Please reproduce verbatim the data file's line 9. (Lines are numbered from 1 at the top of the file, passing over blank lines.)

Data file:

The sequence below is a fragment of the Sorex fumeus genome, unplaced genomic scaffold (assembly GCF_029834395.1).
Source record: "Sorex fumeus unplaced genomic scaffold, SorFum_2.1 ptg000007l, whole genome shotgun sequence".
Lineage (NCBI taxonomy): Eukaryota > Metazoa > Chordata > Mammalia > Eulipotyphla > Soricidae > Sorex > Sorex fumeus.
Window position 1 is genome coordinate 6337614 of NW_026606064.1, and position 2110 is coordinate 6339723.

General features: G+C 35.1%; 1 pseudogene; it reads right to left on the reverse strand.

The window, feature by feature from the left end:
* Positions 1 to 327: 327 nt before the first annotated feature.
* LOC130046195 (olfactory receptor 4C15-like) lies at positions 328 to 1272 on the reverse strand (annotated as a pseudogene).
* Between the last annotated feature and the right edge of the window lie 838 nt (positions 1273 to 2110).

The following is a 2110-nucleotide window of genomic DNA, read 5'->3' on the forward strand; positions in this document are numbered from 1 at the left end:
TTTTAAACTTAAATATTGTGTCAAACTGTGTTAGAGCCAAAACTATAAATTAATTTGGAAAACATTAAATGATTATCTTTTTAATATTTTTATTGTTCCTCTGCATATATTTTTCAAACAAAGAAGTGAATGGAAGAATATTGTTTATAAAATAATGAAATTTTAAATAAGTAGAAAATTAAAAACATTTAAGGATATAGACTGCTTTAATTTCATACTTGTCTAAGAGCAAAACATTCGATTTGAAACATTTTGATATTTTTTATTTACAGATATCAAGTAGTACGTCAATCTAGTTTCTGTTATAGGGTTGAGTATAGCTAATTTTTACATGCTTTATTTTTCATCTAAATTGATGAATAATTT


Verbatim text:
* Between the last annotated feature and the right edge of the window lie 838 nt (positions 1273 to 2110).